Matthew Loveless and Stephen Whitefield "Perceiving Social Inequality in Central and Eastern Europe: Variations in Individuals' Assessments and Macro-level Indicators"
Market economies inevitably generate social inequalities, of which, as is well-known, Central and East European (CEE) societies have seen dramatic, though widely diverging, levels of growth. But do CEE citizens believe that inequality is excessive and, if so, why? And what is the connection between perceptions of social inequality and citizens’ views of new markets and democracy? These questions are addressed using new data from mass surveys conducted in 2007 in 12 post-Communist CEE states. We find that perceptions of social inequality are driven by some national conditions, by assessments of market and democratic performance, and by market but not democratic ideals. We find that perceptions of social inequality are driven by some national conditions, by assessments of market and democratic performance, and by market but not democratic ideals. So far as popular acceptance of levels of social inequality is a requisite of market and democratic consolidation, despite some normative ‘stickiness’, perceptions appear amenable to institutional interventions.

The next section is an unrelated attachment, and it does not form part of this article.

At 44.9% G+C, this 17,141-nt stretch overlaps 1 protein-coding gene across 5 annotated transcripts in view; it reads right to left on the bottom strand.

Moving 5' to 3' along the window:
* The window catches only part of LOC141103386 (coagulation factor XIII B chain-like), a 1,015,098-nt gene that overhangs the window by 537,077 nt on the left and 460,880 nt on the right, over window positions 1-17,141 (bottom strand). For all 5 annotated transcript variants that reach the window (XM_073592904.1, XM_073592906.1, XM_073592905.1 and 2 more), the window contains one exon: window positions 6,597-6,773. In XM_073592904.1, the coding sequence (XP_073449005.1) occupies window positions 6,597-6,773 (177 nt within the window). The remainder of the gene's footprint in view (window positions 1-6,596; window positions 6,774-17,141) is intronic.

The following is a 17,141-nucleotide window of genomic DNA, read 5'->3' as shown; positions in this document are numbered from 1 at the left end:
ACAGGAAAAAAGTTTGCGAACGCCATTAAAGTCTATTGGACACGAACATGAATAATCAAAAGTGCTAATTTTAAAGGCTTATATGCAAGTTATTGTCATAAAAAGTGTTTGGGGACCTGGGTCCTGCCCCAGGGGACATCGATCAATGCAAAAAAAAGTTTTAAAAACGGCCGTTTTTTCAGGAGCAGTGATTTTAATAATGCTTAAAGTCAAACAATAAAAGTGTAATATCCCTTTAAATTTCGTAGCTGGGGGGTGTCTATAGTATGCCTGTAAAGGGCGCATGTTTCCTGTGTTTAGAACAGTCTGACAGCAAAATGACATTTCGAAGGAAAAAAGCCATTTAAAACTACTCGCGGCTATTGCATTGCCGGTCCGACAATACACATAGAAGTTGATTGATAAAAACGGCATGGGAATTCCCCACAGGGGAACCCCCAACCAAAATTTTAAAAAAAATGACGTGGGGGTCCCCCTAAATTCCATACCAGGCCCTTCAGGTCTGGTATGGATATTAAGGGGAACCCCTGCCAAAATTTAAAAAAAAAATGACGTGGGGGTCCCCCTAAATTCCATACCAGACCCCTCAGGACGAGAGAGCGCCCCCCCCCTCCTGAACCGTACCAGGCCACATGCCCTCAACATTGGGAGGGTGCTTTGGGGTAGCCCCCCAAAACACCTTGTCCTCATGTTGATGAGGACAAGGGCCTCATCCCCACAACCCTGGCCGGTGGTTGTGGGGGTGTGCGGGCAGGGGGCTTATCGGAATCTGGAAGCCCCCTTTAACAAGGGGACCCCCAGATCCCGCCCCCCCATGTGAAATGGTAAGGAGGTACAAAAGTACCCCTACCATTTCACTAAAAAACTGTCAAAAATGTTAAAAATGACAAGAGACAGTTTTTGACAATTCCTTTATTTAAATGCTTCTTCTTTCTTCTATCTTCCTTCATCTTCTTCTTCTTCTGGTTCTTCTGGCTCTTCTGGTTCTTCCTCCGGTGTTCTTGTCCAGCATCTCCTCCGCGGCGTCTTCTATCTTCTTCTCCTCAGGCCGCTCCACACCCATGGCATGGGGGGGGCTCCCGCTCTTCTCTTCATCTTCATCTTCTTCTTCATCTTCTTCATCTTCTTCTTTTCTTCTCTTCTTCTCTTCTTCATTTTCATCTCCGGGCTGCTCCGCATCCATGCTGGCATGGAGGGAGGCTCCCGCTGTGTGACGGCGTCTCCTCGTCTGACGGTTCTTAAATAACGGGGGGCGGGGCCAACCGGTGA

Data collection for this paper was carried out as part of the Eurequal project ‘Social Inequality and Why It Matters for the Economic and Democratic Development of Europe and Its Citizens: Post-Communist Central and Eastern Europe in Comparative Perspective’, funded by the European Commission under contract No 028920 (CIT5), Framework 6. The authors are grateful for the helpful comments of Dave Anderson, Sara Hobolt and Robert Rohrschneider.